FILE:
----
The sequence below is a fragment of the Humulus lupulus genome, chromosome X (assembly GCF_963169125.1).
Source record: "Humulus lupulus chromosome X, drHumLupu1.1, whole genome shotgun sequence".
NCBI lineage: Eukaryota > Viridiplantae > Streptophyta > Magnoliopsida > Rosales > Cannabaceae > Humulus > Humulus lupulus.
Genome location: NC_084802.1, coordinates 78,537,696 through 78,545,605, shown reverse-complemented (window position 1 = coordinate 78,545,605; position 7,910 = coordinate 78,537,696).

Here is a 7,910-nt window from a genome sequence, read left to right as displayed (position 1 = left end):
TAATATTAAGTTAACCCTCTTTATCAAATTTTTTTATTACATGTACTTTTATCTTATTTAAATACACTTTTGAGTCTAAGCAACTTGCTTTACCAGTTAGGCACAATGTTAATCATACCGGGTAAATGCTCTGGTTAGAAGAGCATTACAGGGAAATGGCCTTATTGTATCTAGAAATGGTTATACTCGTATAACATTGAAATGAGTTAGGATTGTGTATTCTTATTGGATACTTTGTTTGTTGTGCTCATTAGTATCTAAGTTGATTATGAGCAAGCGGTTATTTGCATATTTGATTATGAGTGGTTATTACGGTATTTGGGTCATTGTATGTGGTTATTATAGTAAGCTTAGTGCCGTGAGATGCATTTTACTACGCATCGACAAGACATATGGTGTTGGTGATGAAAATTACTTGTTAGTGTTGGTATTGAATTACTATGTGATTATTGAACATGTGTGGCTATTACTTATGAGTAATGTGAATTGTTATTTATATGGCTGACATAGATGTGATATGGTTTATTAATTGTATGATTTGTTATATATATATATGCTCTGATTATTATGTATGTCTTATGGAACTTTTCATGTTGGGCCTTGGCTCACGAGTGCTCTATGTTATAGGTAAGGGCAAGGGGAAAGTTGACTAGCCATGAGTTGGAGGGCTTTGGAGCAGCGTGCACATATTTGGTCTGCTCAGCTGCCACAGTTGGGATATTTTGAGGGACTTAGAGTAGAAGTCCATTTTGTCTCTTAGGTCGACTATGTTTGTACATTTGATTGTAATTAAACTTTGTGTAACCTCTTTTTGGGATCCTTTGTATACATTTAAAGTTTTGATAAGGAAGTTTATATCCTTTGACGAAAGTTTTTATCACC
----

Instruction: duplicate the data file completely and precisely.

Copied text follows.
The sequence below is a fragment of the Humulus lupulus genome, chromosome X (assembly GCF_963169125.1).
Source record: "Humulus lupulus chromosome X, drHumLupu1.1, whole genome shotgun sequence".
NCBI lineage: Eukaryota > Viridiplantae > Streptophyta > Magnoliopsida > Rosales > Cannabaceae > Humulus > Humulus lupulus.
Genome location: NC_084802.1, coordinates 78,537,696 through 78,545,605, shown reverse-complemented (window position 1 = coordinate 78,545,605; position 7,910 = coordinate 78,537,696).

Here is a 7,910-nt window from a genome sequence, read left to right as displayed (position 1 = left end):
TAATATTAAGTTAACCCTCTTTATCAAATTTTTTTATTACATGTACTTTTATCTTATTTAAATACACTTTTGAGTCTAAGCAACTTGCTTTACCAGTTAGGCACAATGTTAATCATACCGGGTAAATGCTCTGGTTAGAAGAGCATTACAGGGAAATGGCCTTATTGTATCTAGAAATGGTTATACTCGTATAACATTGAAATGAGTTAGGATTGTGTATTCTTATTGGATACTTTGTTTGTTGTGCTCATTAGTATCTAAGTTGATTATGAGCAAGCGGTTATTTGCATATTTGATTATGAGTGGTTATTACGGTATTTGGGTCATTGTATGTGGTTATTATAGTAAGCTTAGTGCCGTGAGATGCATTTTACTACGCATCGACAAGACATATGGTGTTGGTGATGAAAATTACTTGTTAGTGTTGGTATTGAATTACTATGTGATTATTGAACATGTGTGGCTATTACTTATGAGTAATGTGAATTGTTATTTATATGGCTGACATAGATGTGATATGGTTTATTAATTGTATGATTTGTTATATATATATATGCTCTGATTATTATGTATGTCTTATGGAACTTTTCATGTTGGGCCTTGGCTCACGAGTGCTCTATGTTATAGGTAAGGGCAAGGGGAAAGTTGACTAGCCATGAGTTGGAGGGCTTTGGAGCAGCGTGCACATATTTGGTCTGCTCAGCTGCCACAGTTGGGATATTTTGAGGGACTTAGAGTAGAAGTCCATTTTGTCTCTTAGGTCGACTATGTTTGTACATTTGATTGTAATTAAACTTTGTGTAACCTCTTTTTGGGATCCTTTGTATACATTTAAAGTTTTGATAAGGAAGTTTATATCCTTTGACGAAAGTTTTTATCACC